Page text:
در تقاطع های گرایش جنسی، نژاد / قومیت، و غربالگری سرطان گردن رحم: بررسی پاپ اسمیر نابرابری استفاده از آزمون های جنسی شرکای جنسی در میان زنان سیاه و سفید، لاتین و سفید ایالات متحده
|کد مقاله||سال انتشار||مقاله انگلیسی||ترجمه فارسی||تعداد کلمات|
|39728||2014||9 صفحه PDF||سفارش دهید||محاسبه نشده|
Publisher : Elsevier - Science Direct (الزویر - ساینس دایرکت)
Journal : Social Science & Medicine, Volume 116, September 2014, Pages 110–118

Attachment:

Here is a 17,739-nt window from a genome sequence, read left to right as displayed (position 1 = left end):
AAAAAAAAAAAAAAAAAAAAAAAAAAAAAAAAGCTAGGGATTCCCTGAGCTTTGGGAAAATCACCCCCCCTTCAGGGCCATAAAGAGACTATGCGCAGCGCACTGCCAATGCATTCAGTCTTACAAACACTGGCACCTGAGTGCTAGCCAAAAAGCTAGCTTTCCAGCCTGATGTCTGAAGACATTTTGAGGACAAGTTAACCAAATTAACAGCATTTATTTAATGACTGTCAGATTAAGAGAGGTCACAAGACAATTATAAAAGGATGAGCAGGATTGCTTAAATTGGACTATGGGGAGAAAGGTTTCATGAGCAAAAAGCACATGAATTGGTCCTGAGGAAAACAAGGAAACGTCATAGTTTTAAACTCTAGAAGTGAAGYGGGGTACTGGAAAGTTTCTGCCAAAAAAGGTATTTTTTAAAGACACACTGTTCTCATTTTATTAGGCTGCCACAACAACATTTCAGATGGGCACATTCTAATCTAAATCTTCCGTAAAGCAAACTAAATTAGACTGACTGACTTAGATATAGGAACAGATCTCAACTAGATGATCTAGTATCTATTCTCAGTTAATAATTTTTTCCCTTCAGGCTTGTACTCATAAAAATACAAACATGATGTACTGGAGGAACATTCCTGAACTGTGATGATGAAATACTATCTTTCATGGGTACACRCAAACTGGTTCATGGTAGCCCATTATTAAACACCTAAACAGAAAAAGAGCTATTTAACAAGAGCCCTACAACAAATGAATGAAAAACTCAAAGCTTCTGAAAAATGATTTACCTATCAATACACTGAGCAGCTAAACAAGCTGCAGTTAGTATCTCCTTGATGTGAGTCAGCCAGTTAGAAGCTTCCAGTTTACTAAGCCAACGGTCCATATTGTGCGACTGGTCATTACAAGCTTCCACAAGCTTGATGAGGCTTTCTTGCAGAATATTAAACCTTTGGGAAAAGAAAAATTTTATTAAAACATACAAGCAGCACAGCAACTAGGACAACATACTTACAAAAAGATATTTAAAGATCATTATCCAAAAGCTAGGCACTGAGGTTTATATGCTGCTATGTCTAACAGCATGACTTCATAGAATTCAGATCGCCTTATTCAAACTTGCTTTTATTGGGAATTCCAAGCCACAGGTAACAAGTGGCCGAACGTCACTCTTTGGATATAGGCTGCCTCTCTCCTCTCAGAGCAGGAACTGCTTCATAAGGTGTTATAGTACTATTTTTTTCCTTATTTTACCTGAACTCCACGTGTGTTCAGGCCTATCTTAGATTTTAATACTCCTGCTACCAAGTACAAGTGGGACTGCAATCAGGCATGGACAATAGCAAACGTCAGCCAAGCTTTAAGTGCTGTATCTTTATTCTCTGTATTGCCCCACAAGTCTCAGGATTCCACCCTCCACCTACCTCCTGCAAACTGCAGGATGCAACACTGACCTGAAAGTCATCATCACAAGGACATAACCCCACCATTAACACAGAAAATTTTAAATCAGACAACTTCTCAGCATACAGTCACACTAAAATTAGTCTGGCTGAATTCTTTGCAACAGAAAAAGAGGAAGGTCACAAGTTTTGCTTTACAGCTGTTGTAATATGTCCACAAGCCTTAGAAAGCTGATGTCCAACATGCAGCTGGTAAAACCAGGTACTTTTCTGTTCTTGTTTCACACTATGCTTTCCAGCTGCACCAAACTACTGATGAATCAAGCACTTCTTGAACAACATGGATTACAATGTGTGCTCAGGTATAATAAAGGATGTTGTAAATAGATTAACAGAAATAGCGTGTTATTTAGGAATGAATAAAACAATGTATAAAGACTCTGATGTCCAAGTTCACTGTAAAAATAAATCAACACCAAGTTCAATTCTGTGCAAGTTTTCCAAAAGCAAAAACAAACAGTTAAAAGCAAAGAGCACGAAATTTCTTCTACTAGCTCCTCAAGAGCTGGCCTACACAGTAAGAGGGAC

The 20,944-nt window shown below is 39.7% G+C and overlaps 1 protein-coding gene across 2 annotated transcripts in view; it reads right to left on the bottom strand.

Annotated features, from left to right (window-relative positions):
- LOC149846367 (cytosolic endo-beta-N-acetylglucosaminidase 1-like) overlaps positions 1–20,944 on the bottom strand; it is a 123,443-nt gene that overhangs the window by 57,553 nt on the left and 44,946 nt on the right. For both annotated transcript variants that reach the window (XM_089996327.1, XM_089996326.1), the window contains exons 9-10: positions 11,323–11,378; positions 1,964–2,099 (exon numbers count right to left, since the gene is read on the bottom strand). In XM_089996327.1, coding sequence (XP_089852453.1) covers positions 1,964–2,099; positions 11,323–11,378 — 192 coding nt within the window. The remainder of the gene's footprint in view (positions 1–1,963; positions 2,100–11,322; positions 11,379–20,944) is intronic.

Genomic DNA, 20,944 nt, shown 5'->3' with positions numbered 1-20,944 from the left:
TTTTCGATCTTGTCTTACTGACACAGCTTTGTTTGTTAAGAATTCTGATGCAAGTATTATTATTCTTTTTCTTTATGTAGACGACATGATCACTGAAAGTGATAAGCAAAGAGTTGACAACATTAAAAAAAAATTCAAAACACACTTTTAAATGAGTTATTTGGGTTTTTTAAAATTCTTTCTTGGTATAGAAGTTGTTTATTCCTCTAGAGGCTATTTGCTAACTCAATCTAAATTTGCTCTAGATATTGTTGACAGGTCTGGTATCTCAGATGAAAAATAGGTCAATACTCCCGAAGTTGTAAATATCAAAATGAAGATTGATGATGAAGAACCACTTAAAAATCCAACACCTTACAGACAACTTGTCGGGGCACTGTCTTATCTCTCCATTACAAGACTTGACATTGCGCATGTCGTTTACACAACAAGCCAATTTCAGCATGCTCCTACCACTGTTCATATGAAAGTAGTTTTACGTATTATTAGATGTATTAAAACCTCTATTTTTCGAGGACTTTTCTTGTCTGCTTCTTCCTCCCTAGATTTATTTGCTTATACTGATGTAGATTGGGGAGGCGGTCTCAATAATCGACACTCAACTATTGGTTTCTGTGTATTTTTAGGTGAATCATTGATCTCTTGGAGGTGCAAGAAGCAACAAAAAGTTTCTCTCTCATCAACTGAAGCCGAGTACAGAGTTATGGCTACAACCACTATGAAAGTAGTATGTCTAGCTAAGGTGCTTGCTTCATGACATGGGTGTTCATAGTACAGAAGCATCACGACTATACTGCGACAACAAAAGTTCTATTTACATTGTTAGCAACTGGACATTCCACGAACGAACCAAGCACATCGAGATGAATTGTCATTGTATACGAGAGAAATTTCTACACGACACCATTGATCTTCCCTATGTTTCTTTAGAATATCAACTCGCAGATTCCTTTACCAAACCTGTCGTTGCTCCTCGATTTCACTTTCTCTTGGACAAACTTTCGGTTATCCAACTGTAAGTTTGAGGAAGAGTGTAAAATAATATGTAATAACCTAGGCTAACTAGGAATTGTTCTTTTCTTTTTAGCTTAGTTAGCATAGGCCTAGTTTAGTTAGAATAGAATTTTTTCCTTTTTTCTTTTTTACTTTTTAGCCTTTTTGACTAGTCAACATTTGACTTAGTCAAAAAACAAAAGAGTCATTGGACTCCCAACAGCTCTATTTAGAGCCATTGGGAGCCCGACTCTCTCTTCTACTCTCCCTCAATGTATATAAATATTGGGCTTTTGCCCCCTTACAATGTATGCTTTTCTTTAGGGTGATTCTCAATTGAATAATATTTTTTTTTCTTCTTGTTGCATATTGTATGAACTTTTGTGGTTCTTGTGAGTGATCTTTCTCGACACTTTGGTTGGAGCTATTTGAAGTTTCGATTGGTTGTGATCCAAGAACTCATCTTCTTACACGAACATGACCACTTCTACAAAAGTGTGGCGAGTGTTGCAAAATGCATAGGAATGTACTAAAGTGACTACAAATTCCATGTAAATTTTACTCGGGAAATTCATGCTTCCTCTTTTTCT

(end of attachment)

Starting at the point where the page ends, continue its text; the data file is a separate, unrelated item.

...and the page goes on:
Understanding how various dimensions of social inequality shape the health of individuals and populations poses a key challenge for public health. Guided by ecosocial theory and intersectionality, we used data from the 2006–2010 National Survey of Family Growth, a national probability sample, to investigate how one dimension of sexual orientation, sex of sexual partners, and race/ethnicity jointly influence Pap test use among black, Latina and white U.S. women aged 21–44 years (N = 8840). We tested for an interaction between sex of sexual partners and race/ethnicity (p = 0.015) and estimated multivariable logistic regression models for each racial/ethnic group, adjusting for socio-demographic factors. The adjusted odds of Pap test use for women with only female sexual partners in the past year were significantly lower than for women with only male sexual partners in the past year among white women (odds ratio [OR] = 0.25, 95% confidence interval [CI]: 0.12,0.52) and may be lower among black women (OR = 0.32, 95% CI: 0.07,1.52); no difference was apparent among Latina women (OR = 1.54, 95% CI: 0.31,7.73). Further, the adjusted odds of Pap test use for women with no sexual partners in the past year were significantly lower than for women with only male sexual partners in the past year among white (OR = 0.30, 95% CI: 0.22,0.41) and black (OR = 0.23, 95% CI: 0.15,0.37) women and marginally lower among Latina women (OR = 0.63, 95% CI: 0.38,1.03). Adding health care indicators to the models completely explained Pap test use disparities for women with only female vs. only male sexual partners among white women and for women with no vs. only male sexual partners among Latina women. Ecosocial theory and intersectionality can be used in tandem to conceptually and operationally elucidate previously unanalyzed health disparities by multiple dimensions of social inequality.